Jean-Michel Leclerc, centre, lead engineer of the Radarsat Constellation Mission is seen with two of the three satellites at the MDA facility Thursday, June 21, 2018 in Montreal. The federal government says it is stepping up efforts to protect Canadian intellectual property and research, as well as strategically important businesses from espionage and foreign interference activities. (Ryan Remiorz/THE CANADIAN PRESS)

Canada moves to protect intellectual property and research from espionage

With Canada’s intellectual property and world-class research “increasingly targeted by espionage and foreign interference activities,” the federal government is moving to “protect the country’s national security, long-term economic competitiveness and prosperity” with new guidelines on research security, officials say.

In a joint statement released Thursday, Minister of Innovation, Science and Industry François-Philippe Champagne, Minister of Public Safety and Emergency Preparedness Bill Blair, and Health Minister Patty Hajdu released the Trudeau government’s new policy statement on research security.

The statement outlines the next steps that the government will take to balance openness and collaboration with appropriate safeguards for Canadian researchers’ knowledge, data and intellectual property, they said.

The policy encourages “all members of the research community – including those in government, academia, and the private sector – to take extra precautions to protect the security of their research, intellectual property, and knowledge development.”

“The strength of our research ecosystem is recognized globally, and this ecosystem needs to be protected,” Champagne said in a statement. “That’s why the Government of Canada is taking the steps needed to make sure Canadian researchers have the tools they need to mitigate potential risks and safeguard the knowledge and intellectual property they generate.”

Blair said there is a growing awareness of the potential security risks targeting scientific research, data and intellectual property.

“All organizations, in particular those involved in COVID-19 research, should remain vigilant and alert to potential threats, as outlined in the September 14, 2020 Government of Canada Policy Statement on Research Security and COVID-19,” the statement said, referring to the government’s earlier warning about efforts by foreign state actors to steal cutting-edge Canadian research.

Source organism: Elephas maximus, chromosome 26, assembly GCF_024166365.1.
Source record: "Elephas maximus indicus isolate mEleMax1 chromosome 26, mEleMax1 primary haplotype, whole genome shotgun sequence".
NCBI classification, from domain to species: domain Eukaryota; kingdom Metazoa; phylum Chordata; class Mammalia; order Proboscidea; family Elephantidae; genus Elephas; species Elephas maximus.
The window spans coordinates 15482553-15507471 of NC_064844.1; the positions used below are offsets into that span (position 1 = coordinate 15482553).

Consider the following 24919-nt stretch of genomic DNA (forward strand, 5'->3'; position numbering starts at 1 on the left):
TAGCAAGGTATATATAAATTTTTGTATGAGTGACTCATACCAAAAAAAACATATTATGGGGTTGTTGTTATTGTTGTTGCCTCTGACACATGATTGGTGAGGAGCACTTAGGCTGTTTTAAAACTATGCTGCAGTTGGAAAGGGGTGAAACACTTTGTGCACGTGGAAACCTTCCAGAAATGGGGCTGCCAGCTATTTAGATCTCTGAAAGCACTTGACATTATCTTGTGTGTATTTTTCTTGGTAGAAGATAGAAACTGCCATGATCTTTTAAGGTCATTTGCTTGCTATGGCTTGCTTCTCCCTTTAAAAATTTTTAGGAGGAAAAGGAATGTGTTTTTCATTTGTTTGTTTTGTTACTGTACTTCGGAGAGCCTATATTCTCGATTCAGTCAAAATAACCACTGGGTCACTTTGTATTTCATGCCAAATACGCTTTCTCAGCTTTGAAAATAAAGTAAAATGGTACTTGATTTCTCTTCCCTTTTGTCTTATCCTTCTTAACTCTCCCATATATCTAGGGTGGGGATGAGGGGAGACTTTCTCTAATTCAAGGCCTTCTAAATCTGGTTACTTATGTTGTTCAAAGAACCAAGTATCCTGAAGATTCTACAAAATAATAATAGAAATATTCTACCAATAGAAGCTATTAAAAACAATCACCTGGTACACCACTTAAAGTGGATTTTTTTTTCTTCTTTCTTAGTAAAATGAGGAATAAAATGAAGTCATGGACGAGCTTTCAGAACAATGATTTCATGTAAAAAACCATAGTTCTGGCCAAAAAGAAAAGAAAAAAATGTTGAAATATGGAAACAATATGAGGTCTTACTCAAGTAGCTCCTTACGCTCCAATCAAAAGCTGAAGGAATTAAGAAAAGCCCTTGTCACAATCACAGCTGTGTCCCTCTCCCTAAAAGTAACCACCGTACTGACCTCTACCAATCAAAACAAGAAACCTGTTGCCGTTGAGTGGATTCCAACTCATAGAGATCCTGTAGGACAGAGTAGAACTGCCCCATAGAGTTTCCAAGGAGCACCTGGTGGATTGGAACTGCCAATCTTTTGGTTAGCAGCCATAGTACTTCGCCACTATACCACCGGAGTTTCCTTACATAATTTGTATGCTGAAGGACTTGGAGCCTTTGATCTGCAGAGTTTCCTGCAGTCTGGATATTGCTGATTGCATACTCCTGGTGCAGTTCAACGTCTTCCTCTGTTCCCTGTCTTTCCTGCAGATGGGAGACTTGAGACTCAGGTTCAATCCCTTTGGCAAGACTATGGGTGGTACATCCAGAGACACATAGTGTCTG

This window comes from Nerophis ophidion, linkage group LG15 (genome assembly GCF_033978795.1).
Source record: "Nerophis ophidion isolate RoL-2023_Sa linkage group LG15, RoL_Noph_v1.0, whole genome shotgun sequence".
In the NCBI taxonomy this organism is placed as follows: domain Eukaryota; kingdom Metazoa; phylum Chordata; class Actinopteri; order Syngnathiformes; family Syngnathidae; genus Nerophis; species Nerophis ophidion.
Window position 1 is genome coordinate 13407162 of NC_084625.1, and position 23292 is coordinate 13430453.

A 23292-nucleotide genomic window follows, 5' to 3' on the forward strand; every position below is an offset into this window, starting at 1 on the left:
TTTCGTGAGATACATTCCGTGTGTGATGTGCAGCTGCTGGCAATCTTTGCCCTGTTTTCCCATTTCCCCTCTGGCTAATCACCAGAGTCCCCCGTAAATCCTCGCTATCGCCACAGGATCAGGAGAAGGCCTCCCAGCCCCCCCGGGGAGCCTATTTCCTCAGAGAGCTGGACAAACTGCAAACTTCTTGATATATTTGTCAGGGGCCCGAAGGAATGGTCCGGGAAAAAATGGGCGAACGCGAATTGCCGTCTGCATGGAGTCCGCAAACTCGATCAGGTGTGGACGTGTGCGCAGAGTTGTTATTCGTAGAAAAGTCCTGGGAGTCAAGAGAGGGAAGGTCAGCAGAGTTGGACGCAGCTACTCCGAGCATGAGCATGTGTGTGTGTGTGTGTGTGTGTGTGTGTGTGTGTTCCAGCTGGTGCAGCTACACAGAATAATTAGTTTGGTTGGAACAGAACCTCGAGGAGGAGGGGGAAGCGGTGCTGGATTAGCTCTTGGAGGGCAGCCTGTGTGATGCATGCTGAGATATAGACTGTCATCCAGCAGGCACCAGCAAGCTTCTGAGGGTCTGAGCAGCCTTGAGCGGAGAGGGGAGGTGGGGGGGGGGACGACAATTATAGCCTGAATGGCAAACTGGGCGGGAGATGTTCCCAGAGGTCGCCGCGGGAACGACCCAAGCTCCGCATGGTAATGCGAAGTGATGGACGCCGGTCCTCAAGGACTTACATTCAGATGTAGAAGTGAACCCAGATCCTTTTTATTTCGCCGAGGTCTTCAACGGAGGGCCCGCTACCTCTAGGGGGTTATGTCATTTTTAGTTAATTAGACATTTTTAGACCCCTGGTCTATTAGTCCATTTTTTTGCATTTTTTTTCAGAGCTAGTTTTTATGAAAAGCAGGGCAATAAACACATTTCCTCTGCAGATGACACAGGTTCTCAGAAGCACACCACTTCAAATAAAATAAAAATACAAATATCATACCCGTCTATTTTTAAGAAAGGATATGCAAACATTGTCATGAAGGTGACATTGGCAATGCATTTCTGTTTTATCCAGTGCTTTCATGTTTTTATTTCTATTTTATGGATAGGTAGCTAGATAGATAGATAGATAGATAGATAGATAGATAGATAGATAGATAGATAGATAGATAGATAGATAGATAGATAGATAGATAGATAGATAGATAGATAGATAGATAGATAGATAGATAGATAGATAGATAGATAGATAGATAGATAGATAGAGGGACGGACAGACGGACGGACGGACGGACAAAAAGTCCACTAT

Ottawa calls for vigilance and beefed up security protocols

Canada’s spy agencies are investigating possible cyber breaches at institutions working on COVID-19. The agencies are also concerned about intellectual and research theft through foreign investments in Canadian firms. (Ben Nelms/CBC)

“Espionage and foreign interference activities by both human and cyber actors pose real threats to Canadian research integrity, intellectual property and business interests,” the federal government warned in the September 2020 update.

“Canadian research organizations should remain vigilant and ensure that they are applying best practices for securing their research and intellectual property, including employing strong cybersecurity and physical security protocols.”

The policy statement comes on the heels of Wednesday’s release of revised federal guidelines laying out new areas of concern for Ottawa as it scrutinizes foreign takeovers and investments in key sectors of the economy as well as funding of high-end research.

“As we work with businesses to help them recover from the effects of the COVID-19 pandemic, Canadian companies may look to global capital to help support their growth,” Champagne said Wednesday.

“Foreign direct investment allows many of Canada’s cutting-edge, intellectual property–intensive firms to scale up and reach global customers.”

However, the federal government has to ensure such investment does not bring with it national security threats by allowing foreign states access to sensitive personal data, technology for manufacturing sensitive technologies that form part of critical supply chains, Champagne added.

There is a growing concern among security experts in Canada and other Western countries that China, in particular, has used its state-owned or state-influenced private companies to buy up Western companies a way of accessing critical technologies and knowhow.

The federal government will increase scrutiny of investments by foreign state-owned or state-influenced investors in Canadian companies that collect sensitive personal data, certain dual-use technologies and critical minerals, Champagne said.

The renewed guidelines will provide additional transparency and clarity for Canadian businesses and foreign investors, he added.

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